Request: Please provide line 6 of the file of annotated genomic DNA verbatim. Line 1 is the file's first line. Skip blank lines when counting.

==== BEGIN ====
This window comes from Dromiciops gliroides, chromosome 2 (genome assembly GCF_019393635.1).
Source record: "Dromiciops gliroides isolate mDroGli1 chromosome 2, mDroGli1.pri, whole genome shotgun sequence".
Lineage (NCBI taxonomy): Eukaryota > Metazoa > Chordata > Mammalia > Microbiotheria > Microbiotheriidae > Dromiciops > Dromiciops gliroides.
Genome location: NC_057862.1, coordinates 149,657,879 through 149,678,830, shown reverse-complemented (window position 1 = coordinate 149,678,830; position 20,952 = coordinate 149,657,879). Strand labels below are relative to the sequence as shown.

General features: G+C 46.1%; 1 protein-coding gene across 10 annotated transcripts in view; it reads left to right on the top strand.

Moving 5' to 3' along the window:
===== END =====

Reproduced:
Moving 5' to 3' along the window: